Diabetics must control their weight and blood sugar levels in order to live a normal, healthy life. For diabetics with a sweet tooth, this can be problematic as it can raise the blood sugar to dangerous levels. However, there are many sugar substitutes that can add sweeteners without raising the blood sugar or the calorie content, making them safe to consume in moderate levels.
However, finding the right type of sugar substitutes can be a little difficult because some artificial sweeteners will add to the calories or create conditions that might not comply with trying to lose weight or control their blood sugar in the correct manner.
Here are six approved sugar substitutes that can be consumed without the issues normally associated with standard sugar. Each of these are safe to consume by diabetics in moderation.
Saccharin: The first of the many sugar substitutes that would follow, saccharin was first developed way back in 1879 and today is marketed as “Sweet ‘n Low”. Saccharin is still one of the most widely used of the sugar substitutes in diet colas and for general cooking purposes as well.
Acesulfame K: This relatively obscure sugar substitute is also known under the brands of “Sweet One” and “Sunett”. It is mostly used for baking purposes and is about 200 times sweeter than normal sugars.
Aspartame: This is another popular sugar substitute that is sold under the brand names of NutraSweet and Equal. It is up to 200 times as sweet as sugar itself and is sold in packages and in its bulk form as well. However, because it does not hold up very well to heat, it is not generally used in cooking.
Neotame: This is an even more obscure sugar substitute than Acesulfame K and is not readily available in the US. It is close in composition to Aspartame and it about 8,000 times sweeter than sugar which is quite remarkable.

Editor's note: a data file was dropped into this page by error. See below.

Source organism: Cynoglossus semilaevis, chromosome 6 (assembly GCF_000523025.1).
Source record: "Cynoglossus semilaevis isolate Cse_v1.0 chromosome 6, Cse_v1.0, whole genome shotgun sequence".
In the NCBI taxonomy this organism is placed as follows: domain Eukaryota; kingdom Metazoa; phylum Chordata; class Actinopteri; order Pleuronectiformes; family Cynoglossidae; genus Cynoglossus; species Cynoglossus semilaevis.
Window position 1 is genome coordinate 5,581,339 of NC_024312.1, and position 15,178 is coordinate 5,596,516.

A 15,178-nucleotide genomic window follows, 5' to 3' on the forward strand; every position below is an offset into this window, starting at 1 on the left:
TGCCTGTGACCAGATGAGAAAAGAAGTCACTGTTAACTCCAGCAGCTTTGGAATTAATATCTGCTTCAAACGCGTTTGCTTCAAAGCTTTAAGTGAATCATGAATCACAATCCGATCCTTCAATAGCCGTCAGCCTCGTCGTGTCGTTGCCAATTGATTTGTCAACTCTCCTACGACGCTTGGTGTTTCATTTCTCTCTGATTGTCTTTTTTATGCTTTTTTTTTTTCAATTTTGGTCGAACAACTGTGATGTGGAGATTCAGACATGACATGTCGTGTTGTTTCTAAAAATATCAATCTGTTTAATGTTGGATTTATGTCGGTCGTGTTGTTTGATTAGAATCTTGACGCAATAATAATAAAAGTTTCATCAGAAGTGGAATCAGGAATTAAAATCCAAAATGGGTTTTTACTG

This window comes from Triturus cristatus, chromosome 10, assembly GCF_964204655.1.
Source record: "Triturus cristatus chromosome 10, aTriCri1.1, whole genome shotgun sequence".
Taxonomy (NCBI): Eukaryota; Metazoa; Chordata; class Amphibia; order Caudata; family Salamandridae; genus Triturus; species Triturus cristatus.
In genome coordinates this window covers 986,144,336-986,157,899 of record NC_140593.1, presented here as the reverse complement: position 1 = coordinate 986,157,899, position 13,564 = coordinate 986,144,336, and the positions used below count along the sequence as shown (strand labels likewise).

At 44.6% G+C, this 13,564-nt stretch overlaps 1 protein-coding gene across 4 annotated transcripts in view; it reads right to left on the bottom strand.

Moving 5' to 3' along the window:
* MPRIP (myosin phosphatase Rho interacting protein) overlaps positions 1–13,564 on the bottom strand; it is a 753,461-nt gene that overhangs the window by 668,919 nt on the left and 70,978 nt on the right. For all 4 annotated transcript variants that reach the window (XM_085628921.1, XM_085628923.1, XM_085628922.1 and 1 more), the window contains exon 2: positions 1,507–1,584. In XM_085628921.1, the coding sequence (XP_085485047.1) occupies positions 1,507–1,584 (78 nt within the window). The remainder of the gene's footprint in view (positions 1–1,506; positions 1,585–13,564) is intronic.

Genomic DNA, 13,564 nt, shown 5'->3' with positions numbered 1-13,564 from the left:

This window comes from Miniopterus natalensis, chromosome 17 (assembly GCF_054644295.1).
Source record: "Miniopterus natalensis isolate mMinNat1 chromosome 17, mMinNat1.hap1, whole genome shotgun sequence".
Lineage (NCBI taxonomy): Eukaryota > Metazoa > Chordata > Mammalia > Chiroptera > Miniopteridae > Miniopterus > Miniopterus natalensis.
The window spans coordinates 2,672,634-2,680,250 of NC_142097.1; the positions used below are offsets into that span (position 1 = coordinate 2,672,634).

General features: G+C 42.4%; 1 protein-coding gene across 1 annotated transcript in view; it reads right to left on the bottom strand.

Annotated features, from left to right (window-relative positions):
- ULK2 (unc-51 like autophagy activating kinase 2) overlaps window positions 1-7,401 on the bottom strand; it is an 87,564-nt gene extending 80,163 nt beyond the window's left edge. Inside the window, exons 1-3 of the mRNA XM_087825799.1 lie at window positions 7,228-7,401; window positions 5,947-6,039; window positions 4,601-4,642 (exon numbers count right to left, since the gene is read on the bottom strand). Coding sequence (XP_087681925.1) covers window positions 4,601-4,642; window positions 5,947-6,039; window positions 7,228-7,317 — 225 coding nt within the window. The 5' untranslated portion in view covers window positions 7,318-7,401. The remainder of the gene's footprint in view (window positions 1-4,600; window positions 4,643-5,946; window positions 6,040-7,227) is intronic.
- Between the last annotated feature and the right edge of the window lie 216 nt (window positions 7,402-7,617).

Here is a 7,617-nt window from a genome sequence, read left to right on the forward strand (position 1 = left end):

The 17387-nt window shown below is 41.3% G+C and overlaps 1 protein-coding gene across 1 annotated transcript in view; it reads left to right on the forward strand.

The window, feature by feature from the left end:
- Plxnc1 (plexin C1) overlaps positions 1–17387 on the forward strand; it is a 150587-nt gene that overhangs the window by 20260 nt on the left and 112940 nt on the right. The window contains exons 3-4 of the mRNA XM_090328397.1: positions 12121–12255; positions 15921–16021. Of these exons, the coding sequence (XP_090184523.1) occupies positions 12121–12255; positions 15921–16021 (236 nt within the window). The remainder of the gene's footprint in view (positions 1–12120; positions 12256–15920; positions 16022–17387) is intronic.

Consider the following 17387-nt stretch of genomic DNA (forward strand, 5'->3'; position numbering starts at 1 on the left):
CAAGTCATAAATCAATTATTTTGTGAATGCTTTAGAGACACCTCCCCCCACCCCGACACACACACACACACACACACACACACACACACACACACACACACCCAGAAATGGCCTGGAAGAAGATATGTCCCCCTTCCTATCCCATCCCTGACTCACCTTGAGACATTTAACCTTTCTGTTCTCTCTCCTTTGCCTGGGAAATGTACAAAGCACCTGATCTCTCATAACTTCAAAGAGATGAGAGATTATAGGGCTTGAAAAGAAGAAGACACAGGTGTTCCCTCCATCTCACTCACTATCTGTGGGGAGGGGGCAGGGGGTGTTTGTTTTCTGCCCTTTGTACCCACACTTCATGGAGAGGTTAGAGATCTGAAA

Stevia: Derived from the Stevia plant, this substitute is about 300 times sweeter than sugar and is marketed under the names of Truvia, SweetLeaf, PureVia and Stevia in the Raw.
Sucralose: Also known as “Splenda”, this substitute is a remarkable 600 times sweeter than sugar and is especially useful for baking thanks to its ability to hold up under the heat. There is very little aftertaste with this product which may be why it is growing in popularity.
In addition to these sugar substitutes are what is known as sugar alcohols which also have fewer calories than sugar and will not affect blood sugar levels to any great degree either when used in moderation. The ADA does approve of sugar alcohols in moderate levels and there are some being used to this day in this category. Natural sweeteners such as hone and agave nectar do contain plenty of sugars, but can be safe to use in moderation because they do not generally spike the blood sugar levels like the processed forms of sugar.
Diabetics may use any one of the six standard substitutes or even use natural sweeteners or alcohols that will help satisfy the sweet tooth while not putting at risk spiking blood sugar levels.